Depending on the respective logic level of the output signal Q, a division of the signal frequency S1 by either 2N+1 or 2N is effected by downcounter 5. When downcounter 5, beginning at the respective preset value, reaches 0, the flip-flop 6 is triggered, causing the output signal Q to make a logic level transition, and thus setting the respective alternate division ratio at the downcounter 5 (e.g. from 2N to 2N+2. The average value of the resulting division ratio of the downcounter is, therefore, (2N+1/2). Flip-flop 6 divides the frequency of the resulting signal S2, which can be obtained at another output 12, by 2, and thus produces the output signal S3 with the duty cycle of 2N/(2N+1), which approaches 1 when N is a large number. In total, for obtaining signal S3 the frequency of the signal S1 is thus divided by 4N+1.

In the alternate embodiment according to FIG. 3, compared with the embodiment of the invention according to FIG. 1, an AND-gate 13 is inserted between output Q of flip-flop 6 and the least significant bit of the preset inputs 8 of downcounter 5. This AND-gate 13 can be controlled by another output 14 of a device 15, which otherwise supplies the additional bits for the preset inputs 8, and thus controls the division ratio.

Depending on the logic level at the additional output 14, the frequency division occurs through downcounter 5, either dependent upon, or independently of, the output signal S3. If AND-gate 13 is open to the output signal S3, the circuit according to FIG. 3 functions like the circuit according to FIG. 1. But if supply of the output signal to the least significant bit (LSB) of the preset inputs 8 is blocked by the AND-gate 13, an even-numbered division ratio results. Therefore, aside from the division ratios of M=4N+1, division ratios of M=4N can also be accomplished with the circuit illustrated in FIG. 3.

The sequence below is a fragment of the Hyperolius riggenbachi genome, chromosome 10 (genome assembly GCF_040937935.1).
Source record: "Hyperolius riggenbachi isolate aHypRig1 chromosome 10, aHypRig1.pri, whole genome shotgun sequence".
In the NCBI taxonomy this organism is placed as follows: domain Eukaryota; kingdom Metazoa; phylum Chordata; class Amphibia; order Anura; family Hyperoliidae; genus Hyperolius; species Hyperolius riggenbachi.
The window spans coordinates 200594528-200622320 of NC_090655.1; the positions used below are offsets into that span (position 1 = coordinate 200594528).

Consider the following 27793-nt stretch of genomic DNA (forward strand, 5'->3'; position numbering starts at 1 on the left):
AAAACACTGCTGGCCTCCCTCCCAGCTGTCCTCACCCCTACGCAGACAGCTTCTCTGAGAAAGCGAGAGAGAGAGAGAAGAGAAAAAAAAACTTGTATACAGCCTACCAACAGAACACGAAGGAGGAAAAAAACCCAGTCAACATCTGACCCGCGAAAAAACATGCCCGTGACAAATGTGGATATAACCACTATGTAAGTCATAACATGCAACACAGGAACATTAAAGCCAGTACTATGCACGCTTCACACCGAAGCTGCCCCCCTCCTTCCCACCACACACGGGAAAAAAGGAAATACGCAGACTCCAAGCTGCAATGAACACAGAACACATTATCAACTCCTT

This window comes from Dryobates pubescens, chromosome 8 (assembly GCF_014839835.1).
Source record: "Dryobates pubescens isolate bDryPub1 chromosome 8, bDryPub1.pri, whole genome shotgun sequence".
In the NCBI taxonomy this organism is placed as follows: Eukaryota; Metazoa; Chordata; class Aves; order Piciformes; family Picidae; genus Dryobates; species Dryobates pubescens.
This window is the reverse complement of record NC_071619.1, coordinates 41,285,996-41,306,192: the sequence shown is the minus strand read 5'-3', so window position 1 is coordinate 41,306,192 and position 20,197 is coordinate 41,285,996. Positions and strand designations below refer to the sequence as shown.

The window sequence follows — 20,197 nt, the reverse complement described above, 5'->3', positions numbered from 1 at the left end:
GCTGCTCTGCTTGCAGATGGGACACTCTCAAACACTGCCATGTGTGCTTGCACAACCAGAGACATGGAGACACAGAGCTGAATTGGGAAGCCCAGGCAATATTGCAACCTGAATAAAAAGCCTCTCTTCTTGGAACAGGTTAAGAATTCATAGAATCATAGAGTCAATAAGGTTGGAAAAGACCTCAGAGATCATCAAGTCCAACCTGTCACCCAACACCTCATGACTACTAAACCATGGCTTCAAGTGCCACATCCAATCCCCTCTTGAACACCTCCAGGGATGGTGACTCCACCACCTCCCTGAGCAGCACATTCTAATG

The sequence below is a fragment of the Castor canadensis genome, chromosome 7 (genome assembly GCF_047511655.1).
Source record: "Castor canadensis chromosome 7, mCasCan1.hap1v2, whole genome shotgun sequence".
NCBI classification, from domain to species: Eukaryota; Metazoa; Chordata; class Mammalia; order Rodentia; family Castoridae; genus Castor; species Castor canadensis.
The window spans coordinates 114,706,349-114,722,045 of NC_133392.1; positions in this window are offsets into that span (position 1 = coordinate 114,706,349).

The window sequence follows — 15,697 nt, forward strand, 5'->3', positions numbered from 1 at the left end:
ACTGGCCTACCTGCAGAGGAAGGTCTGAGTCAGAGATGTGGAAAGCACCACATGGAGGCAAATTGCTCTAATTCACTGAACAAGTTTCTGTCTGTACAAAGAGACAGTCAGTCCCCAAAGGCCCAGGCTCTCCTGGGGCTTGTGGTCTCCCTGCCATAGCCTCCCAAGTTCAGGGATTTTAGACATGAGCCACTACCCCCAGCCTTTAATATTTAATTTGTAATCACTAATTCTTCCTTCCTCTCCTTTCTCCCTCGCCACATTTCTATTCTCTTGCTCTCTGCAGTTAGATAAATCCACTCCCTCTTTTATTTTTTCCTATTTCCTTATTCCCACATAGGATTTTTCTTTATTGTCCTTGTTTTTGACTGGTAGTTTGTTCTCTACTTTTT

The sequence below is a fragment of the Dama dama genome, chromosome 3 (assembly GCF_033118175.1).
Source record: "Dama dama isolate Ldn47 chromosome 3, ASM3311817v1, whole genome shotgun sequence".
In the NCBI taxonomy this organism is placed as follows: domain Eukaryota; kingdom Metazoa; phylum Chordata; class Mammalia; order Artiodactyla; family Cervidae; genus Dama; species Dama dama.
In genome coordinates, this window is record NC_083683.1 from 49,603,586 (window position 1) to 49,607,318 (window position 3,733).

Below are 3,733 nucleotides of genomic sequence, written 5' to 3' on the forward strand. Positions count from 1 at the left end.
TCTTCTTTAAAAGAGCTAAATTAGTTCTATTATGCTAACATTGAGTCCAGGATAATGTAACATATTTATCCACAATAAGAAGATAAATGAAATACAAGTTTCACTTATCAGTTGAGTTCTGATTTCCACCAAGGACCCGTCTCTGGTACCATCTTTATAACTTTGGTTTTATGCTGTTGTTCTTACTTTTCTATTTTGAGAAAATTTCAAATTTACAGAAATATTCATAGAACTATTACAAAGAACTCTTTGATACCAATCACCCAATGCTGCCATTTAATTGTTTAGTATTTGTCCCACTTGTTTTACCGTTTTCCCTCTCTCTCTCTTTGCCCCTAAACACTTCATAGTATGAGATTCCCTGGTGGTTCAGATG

Various changes and modifications are possible within the scope of the inventive concept.

Patent Citations
Cited PatentFiling datePublication dateApplicantTitle
US4573176 *Nov 18, 1983Feb 25, 1986Rca CorporationFractional frequency divider
US4942595 *Dec 5, 1988Jul 17, 1990Ag Communication Systems CorporationCircuit for dividing the frequency of a digital clock signal by two and one-half
EP0280126A2 *Feb 12, 1988Aug 31, 1988Deutsche Thomson-Brandt GmbHProgrammable frequency divider for generating a low-frequency signal from a high-frequency signal
SU886248A2 * Title not available
Non-Patent Citations
Reference
1IBM Tech Disc. Bul "Synchronous frequency division by 2.5" Karabatsos et al. vol. 17 No. 12 May, 1975 pp. 3619-3620.
2 *IBM Tech Disc. Bul Synchronous frequency division by 2.5 Karabatsos et al. vol. 17 No. 12 May, 1975 pp. 3619 3620.
3 *Motorola Technical Developments, Bd.11, Oct. 1990, Schaumburg, Ill., pp. 3 & 4 M. J. Johnson A Simple Technique For Fractional Digital Division .
4Motorola Technical Developments, Bd.11, Oct. 1990, Schaumburg, Ill., pp. 3 & 4-M. J. Johnson "A Simple Technique For Fractional Digital Division".
Referenced by
Citing PatentFiling datePublication dateApplicantTitle
US6445760 *Jul 14, 2000Sep 3, 2002Applied Micro Circuits CorporationPartially-synchronous high-speed counter circuits
US6882229Jul 23, 2003Apr 19, 2005Pericom Semiconductor Corp.Divide-by-X.5 circuit with frequency doubler and differential oscillator
US8644447 *Nov 25, 2009Feb 4, 2014Stmicroelectronics International N.V.System and a method for generating time bases in low power domain
US8824623 *Nov 30, 2012Sep 2, 2014Seiko Epson CorporationTimer device and electronic apparatus
US20100128837 *Nov 25, 2009May 27, 2010Stmicroelectronics Pvt. Ltd.System and a method for generating time bases in low power domain
US20130142299 *Nov 30, 2012Jun 6, 2013Seiko Epson CorporationTimer device and electronic apparatus
Classifications
U.S. Classification377/47, 377/48, 377/52
International ClassificationH03K23/64, H03L7/197, H03K23/00, H03K23/68
Cooperative ClassificationH03K23/68, H03L7/1974
European ClassificationH03L7/197D, H03K23/68
Legal Events
DateCodeEventDescription
Dec 21, 1999FPExpired due to failure to pay maintenance fee
Effective date: 19991010
Oct 10, 1999LAPSLapse for failure to pay maintenance fees
May 4, 1999REMIMaintenance fee reminder mailed
Jan 18, 1994ASAssignment
Owner name: BLAUPUNKT WERKE GMBH, GERMANY
Free format text: ASSIGNMENT OF ASSIGNORS INTEREST;ASSIGNOR:CHAHABADI, DJAHANYAR;REEL/FRAME:006848/0089
Effective date: 19940113